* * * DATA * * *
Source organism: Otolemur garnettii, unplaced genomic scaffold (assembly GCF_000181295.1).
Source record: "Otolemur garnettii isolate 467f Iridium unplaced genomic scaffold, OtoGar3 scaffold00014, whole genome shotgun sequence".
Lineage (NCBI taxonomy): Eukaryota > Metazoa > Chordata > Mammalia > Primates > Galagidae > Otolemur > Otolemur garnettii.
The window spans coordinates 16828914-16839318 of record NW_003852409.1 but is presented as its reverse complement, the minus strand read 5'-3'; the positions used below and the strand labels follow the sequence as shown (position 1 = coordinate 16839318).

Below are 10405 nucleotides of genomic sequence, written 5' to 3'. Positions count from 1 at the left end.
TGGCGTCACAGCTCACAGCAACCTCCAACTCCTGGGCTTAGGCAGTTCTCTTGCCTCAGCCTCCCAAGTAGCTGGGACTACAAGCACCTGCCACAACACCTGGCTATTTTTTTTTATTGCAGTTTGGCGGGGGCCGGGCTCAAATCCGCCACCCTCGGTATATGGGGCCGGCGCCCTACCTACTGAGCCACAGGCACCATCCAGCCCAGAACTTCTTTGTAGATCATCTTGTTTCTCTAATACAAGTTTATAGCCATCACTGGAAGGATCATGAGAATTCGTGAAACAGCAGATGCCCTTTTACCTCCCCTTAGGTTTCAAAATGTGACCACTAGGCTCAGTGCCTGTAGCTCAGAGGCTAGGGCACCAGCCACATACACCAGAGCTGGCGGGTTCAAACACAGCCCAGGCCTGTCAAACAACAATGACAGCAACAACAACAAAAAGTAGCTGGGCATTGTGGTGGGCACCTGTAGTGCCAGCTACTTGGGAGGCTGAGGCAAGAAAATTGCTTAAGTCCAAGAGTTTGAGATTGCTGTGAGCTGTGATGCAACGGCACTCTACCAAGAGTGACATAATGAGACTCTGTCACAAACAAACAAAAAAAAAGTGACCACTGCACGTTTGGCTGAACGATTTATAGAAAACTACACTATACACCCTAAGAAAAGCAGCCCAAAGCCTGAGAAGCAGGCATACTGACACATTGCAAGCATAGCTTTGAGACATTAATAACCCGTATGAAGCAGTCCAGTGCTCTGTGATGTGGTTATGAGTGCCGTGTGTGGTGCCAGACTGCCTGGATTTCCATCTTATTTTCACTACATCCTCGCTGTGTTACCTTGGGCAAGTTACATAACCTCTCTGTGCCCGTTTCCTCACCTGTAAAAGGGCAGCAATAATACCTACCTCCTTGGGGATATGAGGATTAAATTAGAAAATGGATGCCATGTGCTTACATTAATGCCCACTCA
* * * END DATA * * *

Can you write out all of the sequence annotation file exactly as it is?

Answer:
Source organism: Otolemur garnettii, unplaced genomic scaffold (assembly GCF_000181295.1).
Source record: "Otolemur garnettii isolate 467f Iridium unplaced genomic scaffold, OtoGar3 scaffold00014, whole genome shotgun sequence".
Lineage (NCBI taxonomy): Eukaryota > Metazoa > Chordata > Mammalia > Primates > Galagidae > Otolemur > Otolemur garnettii.
The window spans coordinates 16828914-16839318 of record NW_003852409.1 but is presented as its reverse complement, the minus strand read 5'-3'; the positions used below and the strand labels follow the sequence as shown (position 1 = coordinate 16839318).

Below are 10405 nucleotides of genomic sequence, written 5' to 3'. Positions count from 1 at the left end.
TGGCGTCACAGCTCACAGCAACCTCCAACTCCTGGGCTTAGGCAGTTCTCTTGCCTCAGCCTCCCAAGTAGCTGGGACTACAAGCACCTGCCACAACACCTGGCTATTTTTTTTTATTGCAGTTTGGCGGGGGCCGGGCTCAAATCCGCCACCCTCGGTATATGGGGCCGGCGCCCTACCTACTGAGCCACAGGCACCATCCAGCCCAGAACTTCTTTGTAGATCATCTTGTTTCTCTAATACAAGTTTATAGCCATCACTGGAAGGATCATGAGAATTCGTGAAACAGCAGATGCCCTTTTACCTCCCCTTAGGTTTCAAAATGTGACCACTAGGCTCAGTGCCTGTAGCTCAGAGGCTAGGGCACCAGCCACATACACCAGAGCTGGCGGGTTCAAACACAGCCCAGGCCTGTCAAACAACAATGACAGCAACAACAACAAAAAGTAGCTGGGCATTGTGGTGGGCACCTGTAGTGCCAGCTACTTGGGAGGCTGAGGCAAGAAAATTGCTTAAGTCCAAGAGTTTGAGATTGCTGTGAGCTGTGATGCAACGGCACTCTACCAAGAGTGACATAATGAGACTCTGTCACAAACAAACAAAAAAAAAGTGACCACTGCACGTTTGGCTGAACGATTTATAGAAAACTACACTATACACCCTAAGAAAAGCAGCCCAAAGCCTGAGAAGCAGGCATACTGACACATTGCAAGCATAGCTTTGAGACATTAATAACCCGTATGAAGCAGTCCAGTGCTCTGTGATGTGGTTATGAGTGCCGTGTGTGGTGCCAGACTGCCTGGATTTCCATCTTATTTTCACTACATCCTCGCTGTGTTACCTTGGGCAAGTTACATAACCTCTCTGTGCCCGTTTCCTCACCTGTAAAAGGGCAGCAATAATACCTACCTCCTTGGGGATATGAGGATTAAATTAGAAAATGGATGCCATGTGCTTACATTAATGCCCACTCA